TOM BRYANT: Calling all Graduates of Aberdeen HS
An open letter from the class of 1959 to all the former teachers and coaches of Aberdeen High School:
Barbara Thompson Allred asked me to put together a letter inviting all of you to our class's 50th reunion. I said I would, but that's like inviting mother to my birthday party.
I'm sure you remember Barbara; she was the girl in our class who got things done. That hasn't changed over the years. She still keeps up with everyone and has been the leading force in pulling together this big event.
A long time.
What was so different about the '50s that makes us, the ones who lived it, look back with such fond memories. Granted, it was a simpler life in those days, before bigness became synonymous with better. There were 38 students in our class, only about 300 in the whole high school. We played all sports, centered on football, basketball and baseball. In our senior year when we converted to 11-man football, we barely had enough players to scrimmage.
Our coaches, Hugh Bowman, Bob Rogers and Bill Russell, spent many hours over and beyond the call of duty to help us enjoy our meager talents on the field and court. I'm sure all of us remember running football plays under the direction of Coach Bowman late in the summer at Aberdeen Lake. And how can we forget dance lessons during physical education class taught by the venerable Coach Bowman.
Later in life when I became a slightly more sophisticated college student, I would remember Bowman's instructions as I took to the dance floor. "One, two, three, pause and dip." Football came a little easier after those dance classes.
Then there was Mr. Farrior, our shop teacher, who kept those of us who took shop from cutting off some important digits. I can still see Sterling Carrington making what he called a world-class ashtray.
Mrs. Sue Buffkin, after numerous failed attempts, finally got me interested in English; and Miss Carol Cameron, our librarian, almost taught me the Dewey Decimal System, although at the time I wondered what Mr. Dewey was thinking.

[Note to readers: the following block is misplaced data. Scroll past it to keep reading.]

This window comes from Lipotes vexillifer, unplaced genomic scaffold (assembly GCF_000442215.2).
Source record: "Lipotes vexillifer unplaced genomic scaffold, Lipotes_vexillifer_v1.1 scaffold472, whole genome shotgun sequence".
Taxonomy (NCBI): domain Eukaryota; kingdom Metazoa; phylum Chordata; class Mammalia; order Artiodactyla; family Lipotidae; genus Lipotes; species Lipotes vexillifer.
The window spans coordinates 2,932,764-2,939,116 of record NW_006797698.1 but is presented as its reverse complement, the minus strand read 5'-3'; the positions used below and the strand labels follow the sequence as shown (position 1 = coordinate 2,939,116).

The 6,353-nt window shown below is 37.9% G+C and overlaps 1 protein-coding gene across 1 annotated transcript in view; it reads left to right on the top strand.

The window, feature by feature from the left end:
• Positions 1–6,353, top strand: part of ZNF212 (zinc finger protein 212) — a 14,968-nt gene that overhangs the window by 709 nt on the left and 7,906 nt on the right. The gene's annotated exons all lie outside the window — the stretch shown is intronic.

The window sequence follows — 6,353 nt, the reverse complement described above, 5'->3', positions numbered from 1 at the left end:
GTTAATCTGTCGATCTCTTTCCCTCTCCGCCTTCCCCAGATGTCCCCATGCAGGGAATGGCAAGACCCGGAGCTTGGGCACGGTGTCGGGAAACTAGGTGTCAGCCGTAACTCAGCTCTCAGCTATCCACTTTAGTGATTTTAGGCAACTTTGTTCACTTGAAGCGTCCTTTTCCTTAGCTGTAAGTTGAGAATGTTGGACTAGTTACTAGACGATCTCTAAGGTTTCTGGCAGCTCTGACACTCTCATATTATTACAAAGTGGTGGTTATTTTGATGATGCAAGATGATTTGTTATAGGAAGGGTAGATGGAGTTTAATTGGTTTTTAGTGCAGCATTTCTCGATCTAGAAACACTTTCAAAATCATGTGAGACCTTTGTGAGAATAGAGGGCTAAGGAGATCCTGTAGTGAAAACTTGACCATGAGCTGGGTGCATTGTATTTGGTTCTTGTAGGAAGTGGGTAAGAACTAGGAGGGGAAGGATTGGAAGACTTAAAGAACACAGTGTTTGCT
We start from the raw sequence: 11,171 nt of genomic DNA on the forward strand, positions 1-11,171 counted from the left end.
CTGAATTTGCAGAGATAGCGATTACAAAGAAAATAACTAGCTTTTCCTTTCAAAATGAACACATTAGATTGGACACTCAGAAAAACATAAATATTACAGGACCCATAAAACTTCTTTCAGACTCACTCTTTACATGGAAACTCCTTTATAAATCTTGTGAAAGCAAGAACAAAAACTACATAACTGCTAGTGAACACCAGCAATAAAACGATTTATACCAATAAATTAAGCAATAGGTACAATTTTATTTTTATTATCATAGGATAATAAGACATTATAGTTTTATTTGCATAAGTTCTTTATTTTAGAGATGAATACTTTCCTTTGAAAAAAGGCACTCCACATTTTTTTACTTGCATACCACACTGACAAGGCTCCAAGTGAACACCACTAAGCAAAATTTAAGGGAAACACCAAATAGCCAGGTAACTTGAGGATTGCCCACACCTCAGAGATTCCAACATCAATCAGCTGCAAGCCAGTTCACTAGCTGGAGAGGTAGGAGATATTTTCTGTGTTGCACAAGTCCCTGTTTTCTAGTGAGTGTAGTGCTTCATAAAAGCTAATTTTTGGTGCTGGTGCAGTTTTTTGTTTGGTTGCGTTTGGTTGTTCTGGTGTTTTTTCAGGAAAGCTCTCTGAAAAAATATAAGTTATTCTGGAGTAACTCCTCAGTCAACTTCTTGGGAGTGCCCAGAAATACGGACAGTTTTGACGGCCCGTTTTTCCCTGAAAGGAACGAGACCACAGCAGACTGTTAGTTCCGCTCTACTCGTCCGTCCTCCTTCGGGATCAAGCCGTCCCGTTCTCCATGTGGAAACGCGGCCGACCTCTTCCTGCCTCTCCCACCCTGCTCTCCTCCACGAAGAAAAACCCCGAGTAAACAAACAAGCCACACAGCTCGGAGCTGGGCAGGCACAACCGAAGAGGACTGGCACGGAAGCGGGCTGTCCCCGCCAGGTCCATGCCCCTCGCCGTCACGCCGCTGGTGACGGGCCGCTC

Mr. Timothy Cleary introduced me to algebra. I can still see him shaking his head and saying, "Tom, it isn't that hard." It was.
Miss Tiny Odom, taught us typing. I'm sure to her it was like leading wild horses to water. We looked at the machines, we knew what they were supposed to do, but they just wouldn't work. Her favorite command: "All machines, stop!"
Mrs. Ruth Jane Trivette taught us history, and Mrs. Nell Voss was our French instructor. I enjoyed her class so much I spent a couple of years in it.
Mrs. Ruth Klingenschmidt was the home economics teacher and helped many a young lady understand the intricacies of cooking a pot roast.
After the amazing Mr. Poole retired, Joseph Beach took over glee club and band; and Mrs. Patricia Long taught piano.
None of us will ever forget Mrs. Eva Wallace, our school's secretary, to whom we dedicated our annual, the '59 Timekeeper. She was the person we went to when we were in big trouble. She never failed to help.
And last but certainly not least, our principal Bob Lee. He was, in today's vernacular, "The Man." Strict but always fair, he ran a tight ship.
The year 1959 was the last in of one of the greatest decades. It doesn't seem so long ago when you're looking back from this side of it. To the teachers and coaches who helped mold us into what we are today, circle May on your calendar. Barbara will get you a more formal invitation before long, I'm sure. This is just a heads-up from Tommy, the kid on the front row who finally did, I hope, live up to your expectations.
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